T h e P o e t ic Wo n de r o f I sa ac Wa tt s
frivolities. But it did. Perhaps next only to our own, people in the Enlightenment were profoundly preoccupied with physical appearance and adornment, including ridiculously elaborate wigs, male make-up, and pink satin culottes—for men. In our therapeutic culture, Watts would be a candidate for insecurity and a life of low self-esteem. Today his doctor would prescribe counseling, perhaps a regimen of anti-depressant drugs—and a face-lift. Furthermore, Watts held religious views that were the mockery of the elite in his society, and he made the unforgiveable social blunder of not attending the right schools. As a Nonconformist, he was unwelcome at Oxford and Cambridge, and was forced to attend small, insignificant institutions, under the censure and scorn of a refined society. We need Watts for many reasons. We need his poetry to aid us in recovering a sanctified understanding and imagination. We need him to help reform worship and singing in our churches today. And all of us who have ever felt marginalized for our frailty, our unattractiveness, our lack of formal learning in elite schools, or for any other limitation—real or perceived—need Watts. All people will find a wealth of enrichment and encouragement by learning more of the poetic wonder of Isaac Watts.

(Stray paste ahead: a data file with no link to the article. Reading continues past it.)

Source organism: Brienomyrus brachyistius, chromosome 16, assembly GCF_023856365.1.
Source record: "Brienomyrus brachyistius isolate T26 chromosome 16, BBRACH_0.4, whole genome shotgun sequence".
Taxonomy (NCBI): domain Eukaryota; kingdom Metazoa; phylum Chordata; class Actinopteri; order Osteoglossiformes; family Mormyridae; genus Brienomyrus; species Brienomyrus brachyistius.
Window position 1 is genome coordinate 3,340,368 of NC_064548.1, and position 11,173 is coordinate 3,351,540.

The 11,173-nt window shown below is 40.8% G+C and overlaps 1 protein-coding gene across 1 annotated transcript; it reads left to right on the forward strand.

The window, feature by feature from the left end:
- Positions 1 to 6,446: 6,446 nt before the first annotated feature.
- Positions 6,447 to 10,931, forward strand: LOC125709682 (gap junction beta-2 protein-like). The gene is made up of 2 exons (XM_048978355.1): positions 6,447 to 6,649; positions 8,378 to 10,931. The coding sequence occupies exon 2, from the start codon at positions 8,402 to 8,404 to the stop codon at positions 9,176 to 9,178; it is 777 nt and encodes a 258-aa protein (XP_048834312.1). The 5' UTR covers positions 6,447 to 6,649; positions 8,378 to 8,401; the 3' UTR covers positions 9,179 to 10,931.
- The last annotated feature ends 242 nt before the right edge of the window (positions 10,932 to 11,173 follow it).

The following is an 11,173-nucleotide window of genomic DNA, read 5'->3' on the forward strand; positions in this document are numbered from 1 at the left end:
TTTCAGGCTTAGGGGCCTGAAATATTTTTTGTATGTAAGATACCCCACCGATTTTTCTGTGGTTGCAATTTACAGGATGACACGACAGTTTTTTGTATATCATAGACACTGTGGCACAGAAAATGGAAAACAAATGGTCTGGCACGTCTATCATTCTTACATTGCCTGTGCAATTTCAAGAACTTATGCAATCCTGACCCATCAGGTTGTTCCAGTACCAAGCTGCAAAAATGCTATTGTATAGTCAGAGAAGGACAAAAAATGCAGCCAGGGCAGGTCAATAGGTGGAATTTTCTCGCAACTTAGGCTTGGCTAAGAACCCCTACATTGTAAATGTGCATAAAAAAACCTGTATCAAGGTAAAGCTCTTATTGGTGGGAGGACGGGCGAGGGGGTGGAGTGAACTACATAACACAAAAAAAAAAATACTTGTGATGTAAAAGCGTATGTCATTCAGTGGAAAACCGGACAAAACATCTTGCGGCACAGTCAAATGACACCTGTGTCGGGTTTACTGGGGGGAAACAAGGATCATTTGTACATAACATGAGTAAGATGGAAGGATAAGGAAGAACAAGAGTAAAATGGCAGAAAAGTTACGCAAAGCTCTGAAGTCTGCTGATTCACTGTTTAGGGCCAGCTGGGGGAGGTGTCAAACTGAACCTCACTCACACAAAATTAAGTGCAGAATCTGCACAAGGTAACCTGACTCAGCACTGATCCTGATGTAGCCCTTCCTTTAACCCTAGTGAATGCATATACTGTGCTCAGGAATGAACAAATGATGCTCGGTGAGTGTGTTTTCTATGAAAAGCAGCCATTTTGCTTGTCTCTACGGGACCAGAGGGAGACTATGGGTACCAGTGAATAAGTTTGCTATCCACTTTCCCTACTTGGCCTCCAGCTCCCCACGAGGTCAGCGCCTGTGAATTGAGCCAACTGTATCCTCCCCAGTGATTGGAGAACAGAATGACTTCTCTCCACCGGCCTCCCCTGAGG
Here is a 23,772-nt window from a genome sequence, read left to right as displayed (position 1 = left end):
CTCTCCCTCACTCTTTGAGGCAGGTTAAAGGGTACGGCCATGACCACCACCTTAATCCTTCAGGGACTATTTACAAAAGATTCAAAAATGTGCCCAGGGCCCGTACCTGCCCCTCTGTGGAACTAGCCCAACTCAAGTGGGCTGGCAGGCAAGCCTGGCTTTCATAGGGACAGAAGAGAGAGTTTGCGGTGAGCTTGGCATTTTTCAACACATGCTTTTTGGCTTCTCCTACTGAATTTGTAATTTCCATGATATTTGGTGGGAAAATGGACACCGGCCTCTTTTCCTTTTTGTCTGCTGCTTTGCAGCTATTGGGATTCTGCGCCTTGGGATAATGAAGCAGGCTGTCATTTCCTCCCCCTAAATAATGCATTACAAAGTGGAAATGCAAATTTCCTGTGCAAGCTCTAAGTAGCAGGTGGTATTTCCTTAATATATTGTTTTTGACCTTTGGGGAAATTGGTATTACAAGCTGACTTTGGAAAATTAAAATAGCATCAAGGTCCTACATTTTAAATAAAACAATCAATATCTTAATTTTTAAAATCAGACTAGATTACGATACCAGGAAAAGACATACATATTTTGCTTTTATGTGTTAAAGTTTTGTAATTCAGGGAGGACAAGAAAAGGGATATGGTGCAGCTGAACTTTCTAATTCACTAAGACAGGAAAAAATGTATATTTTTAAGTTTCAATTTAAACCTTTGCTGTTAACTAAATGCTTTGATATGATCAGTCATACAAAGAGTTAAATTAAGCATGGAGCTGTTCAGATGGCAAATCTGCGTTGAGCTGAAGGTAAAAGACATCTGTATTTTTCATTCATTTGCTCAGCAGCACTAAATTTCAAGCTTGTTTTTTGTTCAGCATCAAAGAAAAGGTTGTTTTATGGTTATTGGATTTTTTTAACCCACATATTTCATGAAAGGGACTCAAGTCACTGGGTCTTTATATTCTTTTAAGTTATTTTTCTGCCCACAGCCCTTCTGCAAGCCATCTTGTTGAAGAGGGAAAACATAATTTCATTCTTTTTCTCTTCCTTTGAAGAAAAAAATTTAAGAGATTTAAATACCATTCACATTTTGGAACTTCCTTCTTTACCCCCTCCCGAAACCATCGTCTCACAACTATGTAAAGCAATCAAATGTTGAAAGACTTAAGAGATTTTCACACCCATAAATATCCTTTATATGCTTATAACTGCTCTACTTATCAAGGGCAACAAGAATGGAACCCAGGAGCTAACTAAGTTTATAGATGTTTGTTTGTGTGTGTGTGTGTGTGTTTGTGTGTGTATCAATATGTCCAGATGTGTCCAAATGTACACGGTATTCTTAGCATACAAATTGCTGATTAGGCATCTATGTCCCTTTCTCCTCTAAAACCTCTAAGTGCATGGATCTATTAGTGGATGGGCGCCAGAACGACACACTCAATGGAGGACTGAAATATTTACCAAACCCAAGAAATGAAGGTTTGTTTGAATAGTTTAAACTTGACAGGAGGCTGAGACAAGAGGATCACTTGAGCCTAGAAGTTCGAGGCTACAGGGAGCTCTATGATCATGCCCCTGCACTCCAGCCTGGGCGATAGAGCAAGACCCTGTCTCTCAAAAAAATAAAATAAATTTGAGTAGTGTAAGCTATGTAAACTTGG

Read a sample chapter of Douglas Bond's The Poetic Wonder of Isaac Watts.